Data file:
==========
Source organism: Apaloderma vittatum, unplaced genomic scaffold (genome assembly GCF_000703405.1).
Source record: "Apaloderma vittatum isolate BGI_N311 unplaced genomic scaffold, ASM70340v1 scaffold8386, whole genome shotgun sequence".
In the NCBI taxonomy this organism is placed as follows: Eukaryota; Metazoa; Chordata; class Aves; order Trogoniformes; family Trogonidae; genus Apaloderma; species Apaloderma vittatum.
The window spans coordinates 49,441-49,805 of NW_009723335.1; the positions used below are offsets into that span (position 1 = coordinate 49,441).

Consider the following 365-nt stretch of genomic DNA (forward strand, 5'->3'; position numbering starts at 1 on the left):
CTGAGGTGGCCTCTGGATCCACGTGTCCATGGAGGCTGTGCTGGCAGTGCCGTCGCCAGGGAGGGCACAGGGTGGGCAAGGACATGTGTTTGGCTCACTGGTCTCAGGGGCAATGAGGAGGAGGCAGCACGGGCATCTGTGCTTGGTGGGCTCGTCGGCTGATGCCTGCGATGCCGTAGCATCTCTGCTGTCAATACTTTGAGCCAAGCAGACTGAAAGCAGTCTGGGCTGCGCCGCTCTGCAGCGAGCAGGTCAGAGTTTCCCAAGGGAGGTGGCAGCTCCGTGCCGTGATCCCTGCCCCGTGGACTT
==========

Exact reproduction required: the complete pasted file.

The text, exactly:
Source organism: Apaloderma vittatum, unplaced genomic scaffold (genome assembly GCF_000703405.1).
Source record: "Apaloderma vittatum isolate BGI_N311 unplaced genomic scaffold, ASM70340v1 scaffold8386, whole genome shotgun sequence".
In the NCBI taxonomy this organism is placed as follows: Eukaryota; Metazoa; Chordata; class Aves; order Trogoniformes; family Trogonidae; genus Apaloderma; species Apaloderma vittatum.
The window spans coordinates 49,441-49,805 of NW_009723335.1; the positions used below are offsets into that span (position 1 = coordinate 49,441).

Consider the following 365-nt stretch of genomic DNA (forward strand, 5'->3'; position numbering starts at 1 on the left):
CTGAGGTGGCCTCTGGATCCACGTGTCCATGGAGGCTGTGCTGGCAGTGCCGTCGCCAGGGAGGGCACAGGGTGGGCAAGGACATGTGTTTGGCTCACTGGTCTCAGGGGCAATGAGGAGGAGGCAGCACGGGCATCTGTGCTTGGTGGGCTCGTCGGCTGATGCCTGCGATGCCGTAGCATCTCTGCTGTCAATACTTTGAGCCAAGCAGACTGAAAGCAGTCTGGGCTGCGCCGCTCTGCAGCGAGCAGGTCAGAGTTTCCCAAGGGAGGTGGCAGCTCCGTGCCGTGATCCCTGCCCCGTGGACTT